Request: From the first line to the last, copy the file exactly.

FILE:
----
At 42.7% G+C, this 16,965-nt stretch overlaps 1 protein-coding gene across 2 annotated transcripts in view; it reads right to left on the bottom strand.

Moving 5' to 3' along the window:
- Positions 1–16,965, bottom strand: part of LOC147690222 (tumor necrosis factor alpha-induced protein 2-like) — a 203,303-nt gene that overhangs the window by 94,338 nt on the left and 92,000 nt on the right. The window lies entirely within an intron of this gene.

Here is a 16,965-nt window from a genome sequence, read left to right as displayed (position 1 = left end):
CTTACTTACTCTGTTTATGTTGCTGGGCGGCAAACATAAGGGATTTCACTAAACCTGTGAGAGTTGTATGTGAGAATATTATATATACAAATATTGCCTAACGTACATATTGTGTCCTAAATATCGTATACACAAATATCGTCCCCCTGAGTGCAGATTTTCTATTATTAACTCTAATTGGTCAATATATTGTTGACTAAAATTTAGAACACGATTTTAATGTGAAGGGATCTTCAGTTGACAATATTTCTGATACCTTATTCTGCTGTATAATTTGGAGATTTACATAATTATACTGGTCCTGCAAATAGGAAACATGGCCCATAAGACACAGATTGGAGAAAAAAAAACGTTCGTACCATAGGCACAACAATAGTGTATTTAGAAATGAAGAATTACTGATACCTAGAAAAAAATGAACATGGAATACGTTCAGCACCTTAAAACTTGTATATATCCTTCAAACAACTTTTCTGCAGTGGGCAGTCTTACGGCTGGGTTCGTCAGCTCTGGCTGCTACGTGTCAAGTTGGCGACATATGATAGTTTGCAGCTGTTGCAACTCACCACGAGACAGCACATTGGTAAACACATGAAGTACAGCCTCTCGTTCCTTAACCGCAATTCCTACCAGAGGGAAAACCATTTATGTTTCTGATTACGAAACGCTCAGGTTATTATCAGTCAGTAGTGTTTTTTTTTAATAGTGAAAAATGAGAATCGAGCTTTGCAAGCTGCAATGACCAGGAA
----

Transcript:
At 42.7% G+C, this 16,965-nt stretch overlaps 1 protein-coding gene across 2 annotated transcripts in view; it reads right to left on the bottom strand.

Moving 5' to 3' along the window:
- Positions 1–16,965, bottom strand: part of LOC147690222 (tumor necrosis factor alpha-induced protein 2-like) — a 203,303-nt gene that overhangs the window by 94,338 nt on the left and 92,000 nt on the right. The window lies entirely within an intron of this gene.

Here is a 16,965-nt window from a genome sequence, read left to right as displayed (position 1 = left end):
CTTACTTACTCTGTTTATGTTGCTGGGCGGCAAACATAAGGGATTTCACTAAACCTGTGAGAGTTGTATGTGAGAATATTATATATACAAATATTGCCTAACGTACATATTGTGTCCTAAATATCGTATACACAAATATCGTCCCCCTGAGTGCAGATTTTCTATTATTAACTCTAATTGGTCAATATATTGTTGACTAAAATTTAGAACACGATTTTAATGTGAAGGGATCTTCAGTTGACAATATTTCTGATACCTTATTCTGCTGTATAATTTGGAGATTTACATAATTATACTGGTCCTGCAAATAGGAAACATGGCCCATAAGACACAGATTGGAGAAAAAAAAACGTTCGTACCATAGGCACAACAATAGTGTATTTAGAAATGAAGAATTACTGATACCTAGAAAAAAATGAACATGGAATACGTTCAGCACCTTAAAACTTGTATATATCCTTCAAACAACTTTTCTGCAGTGGGCAGTCTTACGGCTGGGTTCGTCAGCTCTGGCTGCTACGTGTCAAGTTGGCGACATATGATAGTTTGCAGCTGTTGCAACTCACCACGAGACAGCACATTGGTAAACACATGAAGTACAGCCTCTCGTTCCTTAACCGCAATTCCTACCAGAGGGAAAACCATTTATGTTTCTGATTACGAAACGCTCAGGTTATTATCAGTCAGTAGTGTTTTTTTTTAATAGTGAAAAATGAGAATCGAGCTTTGCAAGCTGCAATGACCAGGAA